Tag Archives: royal prerogative

Government Loses Brexit Case

In a widely expected ruling, the Supreme Court ruled that the Government cannot trigger Article 50 without Parliament’s consent. I won’t go over the ruling in detail, as I’ve already discussed it here and here. Suffice it to say, I think the Supreme Court … Continue reading

Posted in Uncategorized | Tagged , , , | Leave a comment

How Can Theresa May Create New Departments So Quickly?

A reader was surprised to learn that Theresa May has made David Davis ‘Secretary of State for Exiting the European Union.’ They thought it was odd that she could create a new department out of thin air. This is possible because of the constitutional … Continue reading

Posted in British Constitution | Tagged , , , | Leave a comment

Why Didn’t David Cameron Step Down Immediately?

In the aftermath of Britain’s decision to leave the European Union, David Cameron has announced that he will step down as Prime Minister in October. This led a friend of mine to ask why he didn’t resign right away. The answer is that … Continue reading

Posted in British Constitution | Tagged , , | Leave a comment

A Curious Claim About Royal Assent

I came across a truly puzzling claim in David Rogers’ new book about the Privy Council: At perhaps the most mundane and perfunctory level, every time a Bill completes its passage through the Houses of Parliament…it cannot become law as an … Continue reading

Posted in British Constitution | Tagged , , , | Leave a comment

The Curious Case Of Queen Victoria And The Lesbians

Today, I’m going to answer a question that I’ve been asked a surprising number of times: did Victoria prevent the criminalization of lesbianism because she didn’t believe that lesbians existed? According to the myth, the Criminal Law Amendment Act 1885 … Continue reading

Posted in British Constitution | Tagged , , , | 2 Comments

Is The Fixed-Term Parliaments Act 2011 Fatally Flawed?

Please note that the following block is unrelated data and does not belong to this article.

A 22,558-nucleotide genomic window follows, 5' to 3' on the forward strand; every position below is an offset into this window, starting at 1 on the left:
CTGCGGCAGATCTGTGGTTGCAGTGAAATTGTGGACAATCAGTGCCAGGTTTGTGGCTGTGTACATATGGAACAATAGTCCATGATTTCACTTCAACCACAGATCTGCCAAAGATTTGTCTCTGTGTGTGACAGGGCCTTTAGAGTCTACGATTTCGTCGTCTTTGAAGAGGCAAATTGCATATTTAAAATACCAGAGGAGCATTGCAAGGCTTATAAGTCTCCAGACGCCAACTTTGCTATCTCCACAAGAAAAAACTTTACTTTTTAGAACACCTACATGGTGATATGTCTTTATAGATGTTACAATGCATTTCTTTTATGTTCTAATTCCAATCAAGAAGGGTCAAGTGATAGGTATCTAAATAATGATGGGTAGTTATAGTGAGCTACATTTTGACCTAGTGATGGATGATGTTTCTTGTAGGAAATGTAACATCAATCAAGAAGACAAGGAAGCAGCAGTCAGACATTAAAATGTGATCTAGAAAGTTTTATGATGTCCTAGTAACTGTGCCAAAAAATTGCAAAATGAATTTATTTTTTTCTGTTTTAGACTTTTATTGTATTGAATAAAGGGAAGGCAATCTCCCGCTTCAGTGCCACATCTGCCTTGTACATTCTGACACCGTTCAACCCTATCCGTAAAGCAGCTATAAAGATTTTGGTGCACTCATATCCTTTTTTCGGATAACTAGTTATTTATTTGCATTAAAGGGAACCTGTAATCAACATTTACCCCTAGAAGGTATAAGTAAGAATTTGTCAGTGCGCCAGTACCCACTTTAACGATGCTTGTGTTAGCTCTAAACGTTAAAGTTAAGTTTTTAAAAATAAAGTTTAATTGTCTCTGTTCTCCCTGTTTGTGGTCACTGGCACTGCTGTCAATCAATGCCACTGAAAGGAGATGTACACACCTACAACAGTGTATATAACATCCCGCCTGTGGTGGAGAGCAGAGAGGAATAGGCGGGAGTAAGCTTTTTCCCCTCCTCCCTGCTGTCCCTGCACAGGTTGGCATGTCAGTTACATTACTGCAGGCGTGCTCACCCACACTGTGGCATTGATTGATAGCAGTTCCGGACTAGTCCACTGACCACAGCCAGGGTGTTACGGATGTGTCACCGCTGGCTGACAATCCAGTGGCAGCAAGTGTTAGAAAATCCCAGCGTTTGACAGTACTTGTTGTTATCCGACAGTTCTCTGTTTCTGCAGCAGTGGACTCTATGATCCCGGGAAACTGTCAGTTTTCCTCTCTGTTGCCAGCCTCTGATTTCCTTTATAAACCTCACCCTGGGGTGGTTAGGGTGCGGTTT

Writing in the Irish Times, Mark Hennessy has argued that the Fixed-term Parliaments Act 2011 has a fatal constitutional flaw. Section 2(3) of the Act states that an early General Election may be held if the House of Commons passes … Continue reading

Posted in British Parliament | Tagged , , , | 4 Comments

An Unfortunate Choice of Words

Yesterday, the Queen issued a royal proclamation summoning a new Parliament. The wording of the document has been substantially revised in light of the changes brought about by the Fixed-term Parliaments Act. Obviously, it no longer references dissolution, but there has … Continue reading

Posted in British Parliament | Tagged , , , , , | Leave a comment

Could Prince Charles Really Overhaul The Honors System?

Over the weekend, there were reports that the Prince of Wales wants to overhaul the honors system when he becomes king. In her forthcoming biography of the Prince, Time journalist Catherine Mayer claims that Prince Charles believes that honors are being awarded to the wrong … Continue reading

Posted in British Monarchy | Tagged , , , , | Leave a comment

Debunking “The Constitutional Monarchy Myth”

When people write about the Queen, she’s commonly described as a model constitutional monarch. While the Prince of Wales is frequently castigated for allegedly meddling in politics, most commentators assume that his mother is scrupulously neutral. But Backbench’s David Kelly has bucked that trend, arguing that the Queen … Continue reading

Posted in British Monarchy | Tagged , , , , | Leave a comment

Remembering the Whitlam Dismissal

Gough Whitlam died today at the age of 98. His death comes just a few weeks shy of the thirty-ninth anniversary of his dismissal at the hands of the Governor-General. This momentous event was one of the defining moments of Australian politics, … Continue reading

Posted in Australian Constitution | Tagged , , , , , | 2 Comments